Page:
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Swimmer, beware. Rip currents possible over Labor Day holiday weekend thanks to Idalia, Franklin

children playing in surf are at risk of Rip Current effects
Andrea Izzotti
Check for rip currents before diving in this weekend.

Federal hurricane experts are warning people to avoid swimming this Labor Day holiday weekend, unless they’ve checked for the risk of rip currents.

National Weather Service Director Ken Graham says rip currents could arise in Georgia, the Carolinas and Florida during and after Idalia and Franklin.

“You know a lot of people are headed to the beaches. Rip currents are a significant threat," said Graham.

"That’s one thing we don’t always really get to focus on a lot. We need to talk about that because with the holiday weekend we could get some folks out there who get in deep trouble with some of the coastal activity on the beaches.”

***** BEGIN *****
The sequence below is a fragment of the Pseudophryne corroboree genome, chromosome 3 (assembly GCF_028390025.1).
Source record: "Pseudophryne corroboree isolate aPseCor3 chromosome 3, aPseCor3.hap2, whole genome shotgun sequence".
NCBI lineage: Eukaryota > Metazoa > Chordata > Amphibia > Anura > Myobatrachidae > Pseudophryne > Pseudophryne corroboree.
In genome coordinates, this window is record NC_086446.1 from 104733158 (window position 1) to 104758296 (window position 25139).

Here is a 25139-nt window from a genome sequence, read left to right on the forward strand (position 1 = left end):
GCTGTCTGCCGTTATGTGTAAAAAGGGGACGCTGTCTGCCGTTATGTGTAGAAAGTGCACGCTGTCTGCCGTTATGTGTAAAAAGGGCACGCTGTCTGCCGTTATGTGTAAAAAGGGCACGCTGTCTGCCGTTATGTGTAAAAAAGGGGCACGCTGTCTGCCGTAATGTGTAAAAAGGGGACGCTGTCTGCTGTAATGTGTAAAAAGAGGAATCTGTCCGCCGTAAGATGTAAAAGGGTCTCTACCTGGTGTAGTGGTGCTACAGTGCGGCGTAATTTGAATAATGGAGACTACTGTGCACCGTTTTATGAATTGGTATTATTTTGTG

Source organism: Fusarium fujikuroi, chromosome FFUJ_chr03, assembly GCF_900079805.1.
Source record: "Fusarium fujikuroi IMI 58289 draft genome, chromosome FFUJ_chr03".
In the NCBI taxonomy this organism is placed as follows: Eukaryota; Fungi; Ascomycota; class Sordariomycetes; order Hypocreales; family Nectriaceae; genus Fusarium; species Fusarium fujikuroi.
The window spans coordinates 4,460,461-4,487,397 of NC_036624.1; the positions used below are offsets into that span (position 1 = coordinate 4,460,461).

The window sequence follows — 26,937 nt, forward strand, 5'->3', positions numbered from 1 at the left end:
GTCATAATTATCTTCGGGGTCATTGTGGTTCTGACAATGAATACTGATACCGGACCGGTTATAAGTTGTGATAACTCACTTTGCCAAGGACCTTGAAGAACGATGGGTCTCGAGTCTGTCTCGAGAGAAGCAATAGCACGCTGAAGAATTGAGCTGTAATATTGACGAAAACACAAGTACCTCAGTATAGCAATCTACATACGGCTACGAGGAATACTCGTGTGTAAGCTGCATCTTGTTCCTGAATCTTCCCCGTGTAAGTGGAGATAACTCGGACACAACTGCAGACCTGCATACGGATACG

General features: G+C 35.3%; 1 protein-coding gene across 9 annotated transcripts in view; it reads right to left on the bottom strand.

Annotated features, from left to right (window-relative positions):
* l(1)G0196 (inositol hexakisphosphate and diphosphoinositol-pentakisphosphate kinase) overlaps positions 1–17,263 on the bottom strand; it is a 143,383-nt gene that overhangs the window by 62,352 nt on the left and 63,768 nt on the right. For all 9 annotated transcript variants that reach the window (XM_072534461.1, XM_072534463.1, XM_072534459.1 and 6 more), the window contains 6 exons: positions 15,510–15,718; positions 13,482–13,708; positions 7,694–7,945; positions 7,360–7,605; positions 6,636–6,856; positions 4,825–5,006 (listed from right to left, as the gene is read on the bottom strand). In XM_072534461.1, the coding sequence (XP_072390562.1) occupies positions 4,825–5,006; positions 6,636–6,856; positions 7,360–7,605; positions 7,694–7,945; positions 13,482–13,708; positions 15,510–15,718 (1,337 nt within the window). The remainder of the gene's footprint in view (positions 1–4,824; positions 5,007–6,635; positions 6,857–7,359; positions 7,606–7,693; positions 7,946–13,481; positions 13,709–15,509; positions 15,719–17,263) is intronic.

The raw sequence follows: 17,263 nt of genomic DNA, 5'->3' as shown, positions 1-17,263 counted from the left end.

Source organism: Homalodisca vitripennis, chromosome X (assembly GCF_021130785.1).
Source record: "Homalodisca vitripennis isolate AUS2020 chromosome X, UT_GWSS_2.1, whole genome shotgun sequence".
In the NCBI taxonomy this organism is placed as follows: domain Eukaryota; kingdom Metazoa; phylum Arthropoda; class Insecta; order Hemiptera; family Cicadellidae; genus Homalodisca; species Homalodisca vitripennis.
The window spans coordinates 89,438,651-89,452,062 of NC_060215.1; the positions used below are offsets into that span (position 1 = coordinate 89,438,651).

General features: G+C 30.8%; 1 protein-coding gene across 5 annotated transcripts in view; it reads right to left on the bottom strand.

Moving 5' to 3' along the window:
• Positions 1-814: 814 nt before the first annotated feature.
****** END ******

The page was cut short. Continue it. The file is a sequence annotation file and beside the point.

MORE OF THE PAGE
If you find yourself stuck in a rip current, swim along the shoreline until you escape the current. When free, swim at an angle away from the current toward shore.

A supermoon and the storm combined are expected to make tides rise even higher than normal when the storm makes landfall.
The average speed of a rip current is 1-2 feet per second, but some have been clocked at 8 feet per second.

If you can’t make it to shore, relax, face the shore and call or wave for help.

Here's how to spot a rip current from the National Oceanic and Atmospheric Administration (NOAA):

  • A narrow gap of darker, seemingly calmer water flanked by areas of breaking waves and whitewater.
  • A channel of churning/choppy water that is distinct from surrounding water.
  • A difference in water color, such as an area of muddy-appearing water (which occurs from sediment and sand being carried away from the beach).
  • A consistent area of foam or seaweed being carried through the surf.

Click herefor a map outlining your risk as a swimmer this weekend.

Danielle Prieur is a general assignment reporter and fill-in host at WMFE.
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